Dudded on the NBN? Why you may be paying more for less

FAMILIES could be forced to cough up 20% more for an NBN connection once it arrives in the neighbourhood and the legacy wiring is switched off,

The analysis published by The Australian on Tuesday comes with the warning that those new to the NBN must shop around for the best deal or risk being left significantly worse off financially.

For those who are not watching multiple videos or movies at once at home, or have a smaller family, they could be paying for speeds that they will never need, according to Ovum analyst Craig Skinner.

Prices for NBN packages have fallen but Telsyte's managing director Foad Fadaghi said that expectations have continued to rise.

"Our research has shown that the average price of plans this year has come down, but the expectation of what people expect to pay in future is actually up on previous years," he told The Australian.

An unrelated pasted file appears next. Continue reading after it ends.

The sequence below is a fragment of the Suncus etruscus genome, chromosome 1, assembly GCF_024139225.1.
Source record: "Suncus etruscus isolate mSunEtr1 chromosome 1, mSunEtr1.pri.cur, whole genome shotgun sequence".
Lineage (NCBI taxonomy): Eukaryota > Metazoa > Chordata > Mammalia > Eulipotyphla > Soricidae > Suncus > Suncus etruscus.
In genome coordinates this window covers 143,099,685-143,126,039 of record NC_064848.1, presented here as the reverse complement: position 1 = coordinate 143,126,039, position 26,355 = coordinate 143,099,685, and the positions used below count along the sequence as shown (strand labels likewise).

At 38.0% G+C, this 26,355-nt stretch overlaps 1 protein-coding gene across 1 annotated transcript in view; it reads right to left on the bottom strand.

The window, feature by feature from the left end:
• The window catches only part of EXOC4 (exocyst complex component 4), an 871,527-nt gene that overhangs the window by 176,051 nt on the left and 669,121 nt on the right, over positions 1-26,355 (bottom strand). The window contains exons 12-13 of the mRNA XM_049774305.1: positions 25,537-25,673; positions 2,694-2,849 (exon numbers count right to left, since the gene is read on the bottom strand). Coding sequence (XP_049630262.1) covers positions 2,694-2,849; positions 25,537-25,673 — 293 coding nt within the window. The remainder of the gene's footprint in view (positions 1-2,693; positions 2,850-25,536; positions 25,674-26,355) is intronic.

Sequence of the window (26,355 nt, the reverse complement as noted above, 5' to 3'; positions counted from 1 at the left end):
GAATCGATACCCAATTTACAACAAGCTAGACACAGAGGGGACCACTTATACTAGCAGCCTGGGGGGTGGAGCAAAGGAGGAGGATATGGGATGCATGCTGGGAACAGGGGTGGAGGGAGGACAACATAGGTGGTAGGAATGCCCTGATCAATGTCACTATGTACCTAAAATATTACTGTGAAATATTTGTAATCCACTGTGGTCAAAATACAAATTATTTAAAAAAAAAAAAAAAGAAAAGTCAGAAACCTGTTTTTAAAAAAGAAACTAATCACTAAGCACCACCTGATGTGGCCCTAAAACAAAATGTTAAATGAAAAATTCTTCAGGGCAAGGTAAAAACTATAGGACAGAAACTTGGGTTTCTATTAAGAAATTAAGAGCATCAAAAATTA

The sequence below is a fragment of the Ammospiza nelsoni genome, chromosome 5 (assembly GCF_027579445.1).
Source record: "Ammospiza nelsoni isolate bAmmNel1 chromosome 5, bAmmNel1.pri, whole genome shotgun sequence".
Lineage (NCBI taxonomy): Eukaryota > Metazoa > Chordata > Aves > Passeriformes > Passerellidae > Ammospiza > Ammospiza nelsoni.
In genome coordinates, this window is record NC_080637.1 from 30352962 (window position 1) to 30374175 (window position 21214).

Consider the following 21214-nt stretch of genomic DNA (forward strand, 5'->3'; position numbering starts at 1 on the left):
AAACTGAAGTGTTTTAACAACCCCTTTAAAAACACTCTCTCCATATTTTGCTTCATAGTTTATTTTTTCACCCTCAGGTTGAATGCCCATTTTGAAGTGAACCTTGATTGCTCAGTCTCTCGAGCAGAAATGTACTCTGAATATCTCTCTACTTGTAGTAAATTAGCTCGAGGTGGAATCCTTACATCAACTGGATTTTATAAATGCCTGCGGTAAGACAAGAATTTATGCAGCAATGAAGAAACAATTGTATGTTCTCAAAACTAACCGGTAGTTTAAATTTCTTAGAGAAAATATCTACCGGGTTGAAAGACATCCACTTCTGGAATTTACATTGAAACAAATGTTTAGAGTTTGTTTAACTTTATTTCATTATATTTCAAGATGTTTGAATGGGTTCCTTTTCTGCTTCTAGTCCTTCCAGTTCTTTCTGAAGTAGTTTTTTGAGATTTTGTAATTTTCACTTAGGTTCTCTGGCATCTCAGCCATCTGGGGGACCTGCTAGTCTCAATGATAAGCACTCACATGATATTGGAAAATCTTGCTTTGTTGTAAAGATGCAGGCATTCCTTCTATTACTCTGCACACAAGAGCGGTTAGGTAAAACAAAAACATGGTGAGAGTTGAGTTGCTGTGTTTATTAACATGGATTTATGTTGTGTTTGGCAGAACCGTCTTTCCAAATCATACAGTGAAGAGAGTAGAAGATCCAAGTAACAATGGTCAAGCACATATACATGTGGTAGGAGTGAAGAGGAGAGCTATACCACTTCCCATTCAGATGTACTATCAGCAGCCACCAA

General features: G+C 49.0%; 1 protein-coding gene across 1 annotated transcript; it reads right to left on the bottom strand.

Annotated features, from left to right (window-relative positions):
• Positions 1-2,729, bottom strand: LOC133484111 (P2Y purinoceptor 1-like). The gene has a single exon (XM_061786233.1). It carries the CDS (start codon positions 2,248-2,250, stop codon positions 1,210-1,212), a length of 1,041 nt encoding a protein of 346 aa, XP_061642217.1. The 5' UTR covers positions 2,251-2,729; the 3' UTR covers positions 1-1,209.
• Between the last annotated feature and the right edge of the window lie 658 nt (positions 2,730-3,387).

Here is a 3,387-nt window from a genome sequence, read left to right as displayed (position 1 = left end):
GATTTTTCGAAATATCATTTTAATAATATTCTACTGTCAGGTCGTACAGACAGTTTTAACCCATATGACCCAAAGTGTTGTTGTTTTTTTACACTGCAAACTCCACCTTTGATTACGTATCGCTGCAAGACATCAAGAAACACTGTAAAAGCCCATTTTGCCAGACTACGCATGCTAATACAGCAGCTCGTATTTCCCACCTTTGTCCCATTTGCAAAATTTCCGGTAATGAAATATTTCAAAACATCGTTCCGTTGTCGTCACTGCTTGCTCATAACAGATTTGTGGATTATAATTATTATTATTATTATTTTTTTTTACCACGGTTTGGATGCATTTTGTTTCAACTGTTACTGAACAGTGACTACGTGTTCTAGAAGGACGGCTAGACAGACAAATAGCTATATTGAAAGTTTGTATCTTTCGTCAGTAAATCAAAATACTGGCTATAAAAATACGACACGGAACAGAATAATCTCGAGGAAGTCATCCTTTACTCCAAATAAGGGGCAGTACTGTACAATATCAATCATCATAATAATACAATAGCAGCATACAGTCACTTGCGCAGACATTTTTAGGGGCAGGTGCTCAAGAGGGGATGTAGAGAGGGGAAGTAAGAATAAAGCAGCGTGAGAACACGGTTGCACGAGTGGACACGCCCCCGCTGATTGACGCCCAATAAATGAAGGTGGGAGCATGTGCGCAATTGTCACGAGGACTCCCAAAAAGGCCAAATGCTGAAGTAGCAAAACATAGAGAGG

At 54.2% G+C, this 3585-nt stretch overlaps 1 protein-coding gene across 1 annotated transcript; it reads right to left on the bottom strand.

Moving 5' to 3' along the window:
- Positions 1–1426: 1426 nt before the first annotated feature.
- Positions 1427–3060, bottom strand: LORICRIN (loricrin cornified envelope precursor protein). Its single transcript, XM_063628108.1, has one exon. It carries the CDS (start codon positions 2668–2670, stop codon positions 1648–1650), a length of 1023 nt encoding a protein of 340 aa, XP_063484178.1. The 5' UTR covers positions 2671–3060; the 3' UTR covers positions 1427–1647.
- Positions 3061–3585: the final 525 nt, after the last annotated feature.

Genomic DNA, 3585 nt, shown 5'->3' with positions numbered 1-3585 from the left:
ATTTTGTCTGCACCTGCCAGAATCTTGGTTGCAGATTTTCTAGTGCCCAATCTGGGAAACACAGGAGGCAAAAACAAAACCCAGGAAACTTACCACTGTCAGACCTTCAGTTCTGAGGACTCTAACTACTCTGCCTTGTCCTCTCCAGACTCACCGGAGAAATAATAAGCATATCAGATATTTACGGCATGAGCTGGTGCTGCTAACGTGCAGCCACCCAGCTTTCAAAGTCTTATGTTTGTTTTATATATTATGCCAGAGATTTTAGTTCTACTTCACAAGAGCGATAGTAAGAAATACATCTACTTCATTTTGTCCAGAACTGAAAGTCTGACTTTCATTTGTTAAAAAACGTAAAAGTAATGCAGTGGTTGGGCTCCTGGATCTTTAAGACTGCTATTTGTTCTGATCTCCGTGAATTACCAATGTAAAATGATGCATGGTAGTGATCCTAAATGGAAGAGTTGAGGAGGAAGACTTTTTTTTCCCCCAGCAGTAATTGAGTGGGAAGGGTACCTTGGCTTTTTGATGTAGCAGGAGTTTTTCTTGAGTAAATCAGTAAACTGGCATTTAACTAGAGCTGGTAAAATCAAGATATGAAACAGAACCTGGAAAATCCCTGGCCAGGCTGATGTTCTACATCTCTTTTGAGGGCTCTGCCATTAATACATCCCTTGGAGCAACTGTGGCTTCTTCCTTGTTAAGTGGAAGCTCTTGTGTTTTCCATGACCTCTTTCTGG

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There has also been some suggestion that NBNCO's wholesale prices are too high, a cost which is passed on to consumers via the telcos.

Labor's regional communications spokesman Stephen Jones described the NBN as a "second-rate broadband service that is failing all expectations".

"Far too many regional Australians are enduring unacceptable connection delays and faults, slow data speeds, unusable services and drop-outs," he said.

In fact, there were 13,406 complaints about the NBN in the past financial year, including 7500 relating directly to faults.

Among the top towns complaining were regional centres of Bundaberg, Caboolture in Queensland and the Central Coast of NSW.

An NBNCo spokeswoman said when shifting from ADSL to the NBN, there was not a big difference in price.

"On the lower speed tiers, the price of nbn plans are largely comparably to ADSL plans - in some cases, they are cheaper," she said.

She added that while there have been more complaints to the ombudsman about the NBN, it was likely due to the large amount of new users being added.

As a proportion of customers, the complaints fell by 12%, according to NBNCo.

Regional Communications minister Fiona Nash has been approached for comment.



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